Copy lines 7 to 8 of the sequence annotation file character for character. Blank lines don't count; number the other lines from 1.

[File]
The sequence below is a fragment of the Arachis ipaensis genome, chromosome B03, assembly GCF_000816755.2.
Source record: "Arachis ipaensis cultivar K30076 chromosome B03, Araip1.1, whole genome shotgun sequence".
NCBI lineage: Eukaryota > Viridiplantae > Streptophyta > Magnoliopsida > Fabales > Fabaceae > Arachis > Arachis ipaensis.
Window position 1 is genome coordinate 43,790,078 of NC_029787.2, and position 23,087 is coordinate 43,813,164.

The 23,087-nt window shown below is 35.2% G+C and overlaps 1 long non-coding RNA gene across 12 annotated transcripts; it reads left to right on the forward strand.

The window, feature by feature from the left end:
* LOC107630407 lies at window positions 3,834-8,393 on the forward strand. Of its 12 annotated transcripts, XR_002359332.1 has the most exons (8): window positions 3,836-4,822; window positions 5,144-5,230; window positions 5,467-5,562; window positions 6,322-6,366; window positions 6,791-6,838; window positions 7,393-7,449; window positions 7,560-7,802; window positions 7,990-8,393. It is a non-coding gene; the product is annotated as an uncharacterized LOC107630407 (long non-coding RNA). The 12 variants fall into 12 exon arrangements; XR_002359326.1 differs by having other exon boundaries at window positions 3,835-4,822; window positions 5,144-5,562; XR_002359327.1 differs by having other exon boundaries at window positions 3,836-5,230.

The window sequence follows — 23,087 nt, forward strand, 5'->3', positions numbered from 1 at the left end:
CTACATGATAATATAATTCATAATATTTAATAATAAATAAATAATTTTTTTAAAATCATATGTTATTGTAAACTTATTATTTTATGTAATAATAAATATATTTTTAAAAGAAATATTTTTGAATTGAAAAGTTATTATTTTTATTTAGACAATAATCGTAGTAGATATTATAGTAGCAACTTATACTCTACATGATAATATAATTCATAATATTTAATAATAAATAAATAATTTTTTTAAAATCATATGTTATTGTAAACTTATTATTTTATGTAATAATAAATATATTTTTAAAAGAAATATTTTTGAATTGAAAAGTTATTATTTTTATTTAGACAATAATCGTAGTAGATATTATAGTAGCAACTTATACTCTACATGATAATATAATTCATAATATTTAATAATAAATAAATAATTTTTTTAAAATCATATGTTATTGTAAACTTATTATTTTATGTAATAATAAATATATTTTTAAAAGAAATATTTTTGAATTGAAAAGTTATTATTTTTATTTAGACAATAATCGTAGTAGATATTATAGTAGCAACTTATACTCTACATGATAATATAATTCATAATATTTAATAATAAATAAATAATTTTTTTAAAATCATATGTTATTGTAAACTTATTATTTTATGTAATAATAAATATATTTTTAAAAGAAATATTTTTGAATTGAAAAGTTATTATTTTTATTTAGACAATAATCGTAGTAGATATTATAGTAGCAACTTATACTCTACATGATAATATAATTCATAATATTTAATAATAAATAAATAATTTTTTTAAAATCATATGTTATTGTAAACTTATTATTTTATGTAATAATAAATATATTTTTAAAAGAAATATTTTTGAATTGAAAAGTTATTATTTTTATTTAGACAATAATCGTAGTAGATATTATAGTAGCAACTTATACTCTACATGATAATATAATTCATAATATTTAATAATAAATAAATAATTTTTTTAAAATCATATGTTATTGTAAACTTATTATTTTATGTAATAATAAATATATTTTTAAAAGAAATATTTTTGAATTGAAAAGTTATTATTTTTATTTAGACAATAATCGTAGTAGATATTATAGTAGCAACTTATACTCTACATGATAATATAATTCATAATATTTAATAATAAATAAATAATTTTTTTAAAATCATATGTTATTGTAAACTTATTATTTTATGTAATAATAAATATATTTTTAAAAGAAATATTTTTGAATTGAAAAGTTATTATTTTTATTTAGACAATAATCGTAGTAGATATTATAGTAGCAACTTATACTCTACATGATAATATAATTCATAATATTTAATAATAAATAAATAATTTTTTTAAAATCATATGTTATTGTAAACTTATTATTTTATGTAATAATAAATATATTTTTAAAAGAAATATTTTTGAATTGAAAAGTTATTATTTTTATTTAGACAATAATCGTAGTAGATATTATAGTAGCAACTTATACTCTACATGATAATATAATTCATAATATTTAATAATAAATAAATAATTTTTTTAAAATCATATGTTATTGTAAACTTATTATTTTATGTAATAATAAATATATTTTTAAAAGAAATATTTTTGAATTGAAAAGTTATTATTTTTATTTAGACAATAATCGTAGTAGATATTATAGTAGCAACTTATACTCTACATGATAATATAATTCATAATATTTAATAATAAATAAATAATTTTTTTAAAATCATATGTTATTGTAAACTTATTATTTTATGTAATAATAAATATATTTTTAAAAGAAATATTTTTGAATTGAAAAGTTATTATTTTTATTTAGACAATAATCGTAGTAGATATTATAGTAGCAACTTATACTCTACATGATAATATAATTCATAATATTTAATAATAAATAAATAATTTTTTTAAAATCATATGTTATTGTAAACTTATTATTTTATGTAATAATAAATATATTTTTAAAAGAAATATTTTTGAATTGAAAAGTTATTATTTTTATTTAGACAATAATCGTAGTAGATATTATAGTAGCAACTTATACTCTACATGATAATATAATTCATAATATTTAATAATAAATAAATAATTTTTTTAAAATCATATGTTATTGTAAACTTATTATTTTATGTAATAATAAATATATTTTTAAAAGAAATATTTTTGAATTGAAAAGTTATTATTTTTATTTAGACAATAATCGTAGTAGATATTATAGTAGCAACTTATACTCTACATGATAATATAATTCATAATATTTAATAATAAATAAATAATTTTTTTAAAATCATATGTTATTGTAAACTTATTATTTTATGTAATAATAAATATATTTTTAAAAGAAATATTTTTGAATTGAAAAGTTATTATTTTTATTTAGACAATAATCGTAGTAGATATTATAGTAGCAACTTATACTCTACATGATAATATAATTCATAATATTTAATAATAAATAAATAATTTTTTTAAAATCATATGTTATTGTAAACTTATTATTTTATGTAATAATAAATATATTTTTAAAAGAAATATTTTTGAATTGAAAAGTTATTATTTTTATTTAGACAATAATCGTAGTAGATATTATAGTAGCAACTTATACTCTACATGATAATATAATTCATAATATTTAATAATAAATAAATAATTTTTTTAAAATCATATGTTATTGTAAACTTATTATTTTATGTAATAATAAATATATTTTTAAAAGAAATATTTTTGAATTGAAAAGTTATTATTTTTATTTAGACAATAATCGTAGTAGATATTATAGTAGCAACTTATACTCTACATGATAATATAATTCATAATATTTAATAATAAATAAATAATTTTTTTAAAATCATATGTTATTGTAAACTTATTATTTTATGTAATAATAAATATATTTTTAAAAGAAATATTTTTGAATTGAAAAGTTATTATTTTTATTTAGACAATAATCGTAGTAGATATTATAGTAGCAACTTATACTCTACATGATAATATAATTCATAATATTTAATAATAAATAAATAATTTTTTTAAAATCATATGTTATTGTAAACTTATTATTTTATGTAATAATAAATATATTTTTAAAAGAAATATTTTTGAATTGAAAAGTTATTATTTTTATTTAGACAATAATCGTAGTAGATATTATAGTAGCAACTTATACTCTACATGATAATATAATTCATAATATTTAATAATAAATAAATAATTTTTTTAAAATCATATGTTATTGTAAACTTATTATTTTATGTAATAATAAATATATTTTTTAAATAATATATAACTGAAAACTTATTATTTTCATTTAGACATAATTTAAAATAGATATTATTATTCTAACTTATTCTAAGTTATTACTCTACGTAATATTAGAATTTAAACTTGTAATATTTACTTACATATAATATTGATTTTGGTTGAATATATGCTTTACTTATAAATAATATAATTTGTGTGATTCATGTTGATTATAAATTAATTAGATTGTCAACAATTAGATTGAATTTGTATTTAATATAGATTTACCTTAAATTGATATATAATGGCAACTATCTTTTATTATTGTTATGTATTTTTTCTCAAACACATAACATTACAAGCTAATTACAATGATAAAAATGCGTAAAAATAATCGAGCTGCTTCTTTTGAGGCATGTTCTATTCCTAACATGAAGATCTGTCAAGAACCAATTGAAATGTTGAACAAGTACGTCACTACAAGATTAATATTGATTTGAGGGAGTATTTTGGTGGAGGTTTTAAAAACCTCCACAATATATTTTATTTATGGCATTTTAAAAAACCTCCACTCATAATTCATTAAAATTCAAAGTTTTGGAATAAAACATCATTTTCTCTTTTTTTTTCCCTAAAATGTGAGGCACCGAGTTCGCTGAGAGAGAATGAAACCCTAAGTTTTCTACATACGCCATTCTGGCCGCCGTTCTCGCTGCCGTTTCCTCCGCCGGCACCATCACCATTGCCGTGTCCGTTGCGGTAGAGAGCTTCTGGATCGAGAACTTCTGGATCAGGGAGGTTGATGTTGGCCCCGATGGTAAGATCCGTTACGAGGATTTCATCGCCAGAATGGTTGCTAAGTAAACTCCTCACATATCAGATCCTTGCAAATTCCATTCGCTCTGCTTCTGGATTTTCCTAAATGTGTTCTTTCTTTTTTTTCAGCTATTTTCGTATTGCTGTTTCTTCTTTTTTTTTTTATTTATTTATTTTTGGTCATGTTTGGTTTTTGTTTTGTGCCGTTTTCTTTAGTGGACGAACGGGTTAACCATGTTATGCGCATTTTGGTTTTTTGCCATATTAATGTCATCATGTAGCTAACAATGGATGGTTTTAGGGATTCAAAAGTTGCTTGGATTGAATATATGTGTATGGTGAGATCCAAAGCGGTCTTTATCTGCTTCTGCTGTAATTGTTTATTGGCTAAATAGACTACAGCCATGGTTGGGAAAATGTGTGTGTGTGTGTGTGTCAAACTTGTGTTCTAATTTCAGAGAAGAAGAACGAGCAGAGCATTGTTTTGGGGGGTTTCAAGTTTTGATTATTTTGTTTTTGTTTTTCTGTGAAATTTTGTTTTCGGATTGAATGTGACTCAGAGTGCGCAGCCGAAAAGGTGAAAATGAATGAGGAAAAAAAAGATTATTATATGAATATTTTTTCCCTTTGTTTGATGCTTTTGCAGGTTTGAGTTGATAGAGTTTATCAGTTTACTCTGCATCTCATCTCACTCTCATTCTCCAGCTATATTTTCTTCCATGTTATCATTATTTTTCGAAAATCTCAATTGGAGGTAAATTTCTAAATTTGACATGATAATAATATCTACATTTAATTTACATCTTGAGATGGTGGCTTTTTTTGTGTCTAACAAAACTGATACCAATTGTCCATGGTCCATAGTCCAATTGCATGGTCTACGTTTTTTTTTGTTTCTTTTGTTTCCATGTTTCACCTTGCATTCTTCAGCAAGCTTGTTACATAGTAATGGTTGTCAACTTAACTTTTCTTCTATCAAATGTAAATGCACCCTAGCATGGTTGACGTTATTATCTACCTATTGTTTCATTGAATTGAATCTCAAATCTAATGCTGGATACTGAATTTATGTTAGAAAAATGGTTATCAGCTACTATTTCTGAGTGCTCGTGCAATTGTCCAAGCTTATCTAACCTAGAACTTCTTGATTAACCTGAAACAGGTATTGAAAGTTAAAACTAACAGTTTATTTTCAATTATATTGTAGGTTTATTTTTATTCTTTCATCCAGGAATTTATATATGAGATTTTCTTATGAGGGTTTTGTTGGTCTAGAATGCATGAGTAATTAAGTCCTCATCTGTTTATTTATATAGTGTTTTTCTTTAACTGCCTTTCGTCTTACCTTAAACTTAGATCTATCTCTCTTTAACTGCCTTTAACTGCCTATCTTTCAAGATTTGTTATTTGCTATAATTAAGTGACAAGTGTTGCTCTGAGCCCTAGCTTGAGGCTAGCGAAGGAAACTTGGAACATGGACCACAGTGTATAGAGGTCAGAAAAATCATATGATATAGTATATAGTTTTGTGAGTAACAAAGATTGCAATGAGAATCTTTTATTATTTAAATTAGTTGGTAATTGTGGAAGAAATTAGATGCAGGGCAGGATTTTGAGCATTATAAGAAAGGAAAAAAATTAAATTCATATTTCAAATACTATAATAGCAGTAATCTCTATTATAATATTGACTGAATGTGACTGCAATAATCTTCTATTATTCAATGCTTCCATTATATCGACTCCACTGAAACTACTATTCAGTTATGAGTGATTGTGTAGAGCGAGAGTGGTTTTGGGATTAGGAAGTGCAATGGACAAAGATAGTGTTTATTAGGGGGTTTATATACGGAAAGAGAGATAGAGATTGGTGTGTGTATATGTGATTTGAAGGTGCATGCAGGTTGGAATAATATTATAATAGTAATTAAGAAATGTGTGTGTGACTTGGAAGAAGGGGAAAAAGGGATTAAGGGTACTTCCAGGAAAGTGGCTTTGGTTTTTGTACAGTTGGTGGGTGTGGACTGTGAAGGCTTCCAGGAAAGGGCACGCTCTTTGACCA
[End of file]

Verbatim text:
* LOC107630407 lies at window positions 3,834-8,393 on the forward strand. Of its 12 annotated transcripts, XR_002359332.1 has the most exons (8): window positions 3,836-4,822; window positions 5,144-5,230; window positions 5,467-5,562; window positions 6,322-6,366; window positions 6,791-6,838; window positions 7,393-7,449; window positions 7,560-7,802; window positions 7,990-8,393. It is a non-coding gene; the product is annotated as an uncharacterized LOC107630407 (long non-coding RNA). The 12 variants fall into 12 exon arrangements; XR_002359326.1 differs by having other exon boundaries at window positions 3,835-4,822; window positions 5,144-5,562; XR_002359327.1 differs by having other exon boundaries at window positions 3,836-5,230.

The window sequence follows — 23,087 nt, forward strand, 5'->3', positions numbered from 1 at the left end: